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Sequencing archaic human genomes

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If you have a question about this talk, please contact Aurélien Mounier.

Improvements of DNA sequencing technologies and sample preparation techniques have enabled the reconstruction of genome sequences from hominin fossils at an unprecedented level of resolution. High quality genome sequences are now available not only from early modern humans but also their extinct archaic relatives. These include the genomes of Neanderthals and Denisovans living in the Late Pleistocene, the latter of whom were identified as an Eastern Eurasian sister group to Neanderthals based predominantly on the analysis of their DNA rather than fossil evidence. Recently, mitochondrial and nuclear DNA sequences were also recovered from the ~400,000 year-old hominin fossils of Sima de los Huesos, Spain, extending the temporal depth of ancient DNA analysis from the Late to the Middle Pleistocene. This presentation will discuss the technical and analytical challenges associated with the analysis of highly degraded genetic material as well some of the major insights this work has provided into human evolutionary history.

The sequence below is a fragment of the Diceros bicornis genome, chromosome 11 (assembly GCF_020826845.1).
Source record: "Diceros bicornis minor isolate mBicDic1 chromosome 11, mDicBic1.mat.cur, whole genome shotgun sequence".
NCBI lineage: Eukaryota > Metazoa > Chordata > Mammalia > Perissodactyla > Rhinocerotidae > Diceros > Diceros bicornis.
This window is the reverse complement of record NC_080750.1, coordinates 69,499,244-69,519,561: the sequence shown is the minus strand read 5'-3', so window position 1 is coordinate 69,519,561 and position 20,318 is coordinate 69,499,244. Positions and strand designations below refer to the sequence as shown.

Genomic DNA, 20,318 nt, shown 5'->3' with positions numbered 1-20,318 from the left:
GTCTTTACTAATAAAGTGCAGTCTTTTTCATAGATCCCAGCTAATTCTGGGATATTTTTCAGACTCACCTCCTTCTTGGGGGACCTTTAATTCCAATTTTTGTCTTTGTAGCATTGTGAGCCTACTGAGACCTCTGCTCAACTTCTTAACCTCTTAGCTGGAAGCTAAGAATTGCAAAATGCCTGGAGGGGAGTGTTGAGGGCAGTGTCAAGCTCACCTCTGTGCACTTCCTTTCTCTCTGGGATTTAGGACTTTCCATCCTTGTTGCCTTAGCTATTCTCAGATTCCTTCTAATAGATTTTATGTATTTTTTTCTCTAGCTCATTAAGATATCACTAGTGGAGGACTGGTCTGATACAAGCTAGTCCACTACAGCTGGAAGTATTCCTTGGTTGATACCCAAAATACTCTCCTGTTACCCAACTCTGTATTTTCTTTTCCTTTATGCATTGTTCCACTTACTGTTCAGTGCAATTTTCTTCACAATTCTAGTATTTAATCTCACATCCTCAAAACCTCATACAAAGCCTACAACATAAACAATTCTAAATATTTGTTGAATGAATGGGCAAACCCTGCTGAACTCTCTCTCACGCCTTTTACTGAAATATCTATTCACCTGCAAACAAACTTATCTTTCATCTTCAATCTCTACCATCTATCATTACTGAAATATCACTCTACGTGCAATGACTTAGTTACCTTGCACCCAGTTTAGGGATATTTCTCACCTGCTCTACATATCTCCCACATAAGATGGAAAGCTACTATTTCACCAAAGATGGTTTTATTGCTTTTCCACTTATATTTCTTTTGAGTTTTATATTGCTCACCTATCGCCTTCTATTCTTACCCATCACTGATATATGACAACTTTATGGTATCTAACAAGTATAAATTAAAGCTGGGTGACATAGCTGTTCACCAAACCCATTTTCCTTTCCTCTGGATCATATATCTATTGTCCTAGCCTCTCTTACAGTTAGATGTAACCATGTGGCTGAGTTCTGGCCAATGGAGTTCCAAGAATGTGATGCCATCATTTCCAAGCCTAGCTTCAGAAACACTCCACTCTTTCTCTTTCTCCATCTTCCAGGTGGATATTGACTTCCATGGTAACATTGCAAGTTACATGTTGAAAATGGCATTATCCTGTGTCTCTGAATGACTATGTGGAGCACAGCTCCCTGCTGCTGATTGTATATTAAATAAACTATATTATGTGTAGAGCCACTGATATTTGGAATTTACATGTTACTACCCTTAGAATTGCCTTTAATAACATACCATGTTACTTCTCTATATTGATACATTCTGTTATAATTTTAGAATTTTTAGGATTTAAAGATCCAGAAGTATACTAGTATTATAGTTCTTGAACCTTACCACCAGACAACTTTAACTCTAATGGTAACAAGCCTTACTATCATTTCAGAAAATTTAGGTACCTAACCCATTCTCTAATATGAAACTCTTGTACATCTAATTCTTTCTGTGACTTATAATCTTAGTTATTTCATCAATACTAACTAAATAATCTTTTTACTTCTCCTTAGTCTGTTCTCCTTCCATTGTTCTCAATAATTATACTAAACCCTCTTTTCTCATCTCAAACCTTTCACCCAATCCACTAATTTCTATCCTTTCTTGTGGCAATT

This talk is part of the Biological Anthropology Seminar Series series.

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